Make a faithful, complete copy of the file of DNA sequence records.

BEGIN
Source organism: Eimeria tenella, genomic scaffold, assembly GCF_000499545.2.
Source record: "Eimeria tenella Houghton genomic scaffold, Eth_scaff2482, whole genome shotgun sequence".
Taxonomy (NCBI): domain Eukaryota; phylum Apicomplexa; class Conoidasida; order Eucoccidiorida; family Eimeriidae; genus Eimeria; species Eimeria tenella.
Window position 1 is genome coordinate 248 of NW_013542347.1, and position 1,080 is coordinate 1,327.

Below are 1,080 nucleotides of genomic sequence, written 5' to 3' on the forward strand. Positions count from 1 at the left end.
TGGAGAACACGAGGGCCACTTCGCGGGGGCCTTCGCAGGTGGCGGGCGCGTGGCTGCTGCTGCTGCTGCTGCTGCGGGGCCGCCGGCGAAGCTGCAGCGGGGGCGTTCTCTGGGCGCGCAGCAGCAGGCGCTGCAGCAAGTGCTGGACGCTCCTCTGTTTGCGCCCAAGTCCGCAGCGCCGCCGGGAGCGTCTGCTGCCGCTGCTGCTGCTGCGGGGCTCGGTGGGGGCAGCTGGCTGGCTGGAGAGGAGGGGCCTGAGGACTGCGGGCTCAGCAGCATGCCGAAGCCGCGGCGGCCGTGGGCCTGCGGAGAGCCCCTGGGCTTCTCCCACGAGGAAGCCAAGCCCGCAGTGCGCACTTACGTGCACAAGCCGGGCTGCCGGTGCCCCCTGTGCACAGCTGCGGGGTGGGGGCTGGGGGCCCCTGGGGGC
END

Source organism: Eimeria tenella, genomic scaffold, assembly GCF_000499545.2.
Source record: "Eimeria tenella Houghton genomic scaffold, Eth_scaff2482, whole genome shotgun sequence".
Taxonomy (NCBI): domain Eukaryota; phylum Apicomplexa; class Conoidasida; order Eucoccidiorida; family Eimeriidae; genus Eimeria; species Eimeria tenella.
Window position 1 is genome coordinate 248 of NW_013542347.1, and position 1,080 is coordinate 1,327.

Below are 1,080 nucleotides of genomic sequence, written 5' to 3' on the forward strand. Positions count from 1 at the left end.
TGGAGAACACGAGGGCCACTTCGCGGGGGCCTTCGCAGGTGGCGGGCGCGTGGCTGCTGCTGCTGCTGCTGCTGCGGGGCCGCCGGCGAAGCTGCAGCGGGGGCGTTCTCTGGGCGCGCAGCAGCAGGCGCTGCAGCAAGTGCTGGACGCTCCTCTGTTTGCGCCCAAGTCCGCAGCGCCGCCGGGAGCGTCTGCTGCCGCTGCTGCTGCTGCGGGGCTCGGTGGGGGCAGCTGGCTGGCTGGAGAGGAGGGGCCTGAGGACTGCGGGCTCAGCAGCATGCCGAAGCCGCGGCGGCCGTGGGCCTGCGGAGAGCCCCTGGGCTTCTCCCACGAGGAAGCCAAGCCCGCAGTGCGCACTTACGTGCACAAGCCGGGCTGCCGGTGCCCCCTGTGCACAGCTGCGGGGTGGGGGCTGGGGGCCCCTGGGGGC